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The Feast of Double Mirth

Disclaimer: see in the Foreword.

Author’s Notes:
Celebrían gets introduced to a very old tradition, now largely forgotten by the Elves of Middle-earth – and makes an interesting acquaintance.

The original description of the Feast of Double Mirth (without the changes and edits I made for my own purposes) can be found in “The Book of Lost Tales 1”, pp. 197-198, at least in my 1992 Del Rey edition.


7. The Feast of Double Mirth

The procession of Ailios’ household went around the house where a road had been laid towards the back gate in the hedge. It was paved with white stone and continued on on the other side of the back gate, towards a great forest of ancient oak-trees that lay southwest from the House of the Hundred Chimneys.

Many a gentle stream flowing from the far mountains crossed its path, and there it would leap into slender bridges, gracefully fenced with delicate balustrades that shone like pearls. At places the mighty trees grew close enough on either side to overshadow the road itself, or at places it would open to a glide and fountains spring as if by magic high into the air, shimmering like liquid silver in the starlight.

As they went on, still singing, more and more people joined them, coming through small, hidden paths from both sides of the road. Following the white-robed people of Ailios’ household, the throbbing of whose congregated harps beat the air most sweetly, came other Noldor, and the music of their viols and other instruments was sweet but sad like a memory of joys long gone.

And last came the people of the sores – the few Solosimpi who chose to remain on the Falassë Númëa after most of their kin had left – and their piping blent with voices brought the sense of tides and murmurous waves and the wailing cry of the coast-loving birds thus inland deep upon the plain… for the road led away from the shores and deeper into the forest with every stride.

“Where are we going?” asked Celebrían Ilverin, who once again chose to accompany her in their walk.

“To the dwelling of the Nos Galdon(1), the Tree People,” he answered readily. “The few of them who escaped the Fall of Gondolin chose to settle together in the oak forest of Eglavain(2), and we use this road to their woodland home when ever we celebrate one of the great feasts with a procession.”

“What kind of feast is Samírien?” asked Celebrían, and Ilverin gave her a slightly bewildered look.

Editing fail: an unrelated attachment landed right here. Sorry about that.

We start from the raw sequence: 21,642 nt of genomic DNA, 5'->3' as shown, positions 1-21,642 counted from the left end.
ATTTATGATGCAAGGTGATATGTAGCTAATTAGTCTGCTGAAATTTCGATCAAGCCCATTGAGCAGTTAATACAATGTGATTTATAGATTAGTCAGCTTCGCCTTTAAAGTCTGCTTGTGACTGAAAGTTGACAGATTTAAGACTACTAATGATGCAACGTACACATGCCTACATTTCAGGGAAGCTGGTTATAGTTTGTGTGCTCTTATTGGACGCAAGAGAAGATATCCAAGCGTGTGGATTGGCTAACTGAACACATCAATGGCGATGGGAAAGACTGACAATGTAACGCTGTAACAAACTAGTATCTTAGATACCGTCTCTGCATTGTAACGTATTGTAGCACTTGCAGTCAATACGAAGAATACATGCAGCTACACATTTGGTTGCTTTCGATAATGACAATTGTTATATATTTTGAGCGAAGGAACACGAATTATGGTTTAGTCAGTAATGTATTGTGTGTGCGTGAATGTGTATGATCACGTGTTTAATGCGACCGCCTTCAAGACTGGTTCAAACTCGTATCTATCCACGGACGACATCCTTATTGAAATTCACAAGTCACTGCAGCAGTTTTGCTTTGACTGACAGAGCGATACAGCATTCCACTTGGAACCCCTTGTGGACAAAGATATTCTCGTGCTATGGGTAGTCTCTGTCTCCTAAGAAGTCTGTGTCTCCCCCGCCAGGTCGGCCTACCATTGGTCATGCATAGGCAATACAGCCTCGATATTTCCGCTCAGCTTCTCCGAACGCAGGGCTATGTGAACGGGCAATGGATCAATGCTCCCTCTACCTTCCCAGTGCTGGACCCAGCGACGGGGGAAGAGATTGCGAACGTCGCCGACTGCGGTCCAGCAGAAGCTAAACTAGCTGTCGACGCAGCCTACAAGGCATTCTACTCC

“You never heard of it? How can it be? If no else, the Lady Artanis must have known of it. She attended Samírien often enough in her youth, or so Vainóni says.”

“That might be,” said Celebrían slowly, “yet she never spoke of her time in Valinor, not to me. I was not even taught the Ancient Tongue ‘til I married Elrond who is very good with languages, thank his foster father. And I could always talk to Glorfindel, of course – even though he likes to use very old words sometimes that no-one understands, just to tease the others.”

“Ai, Glorfindel!” laughed Ilverin merrily. “It seems he changed little, even during his time in the Halls – for he used to be the heart of every merry feast in Gondolin and no-one knew songs merrier and bawdier than he. Oh, those were great feasts in the halls of his House, if I may trust my grandsire’s memories. I hope when Glorfindel chooses to return to the West he will not forget to pay us a visit,” he blushed slightly and changed the topic hurriedly. “But you were asking about Samírien, my Lady.”

“I was indeed,” replied Celebrían mildly, though the image of Glorfindel as a boisterous warrior was a little… disturbing. Ilverin smiled, a little embarrassed over the slip of his tongue, and hurriedly went on explaining.

“Now, this was one of the greatest feasts in Valinor in the Time of the Trees, and I am surprised that it is now forgotten in the Outer Lands; for in the days of Gondolin it was not so. For know that the Eldar in Valinor made merry on one day every seventh year to celebrate their coming into Aman; and every third year a lesser feast to commemorate the coming of the white fleet of the Solosimpi to the shores of Eldamar. But every twenty-first year when both these feasts fell together they held one of the greatest magnificence, and it endured for seven days, and for this cause such years were called ‘Years of Double Mirth’; and these feasts all the Eldar wherever they might be in Arda still celebrated in the Elder Days.”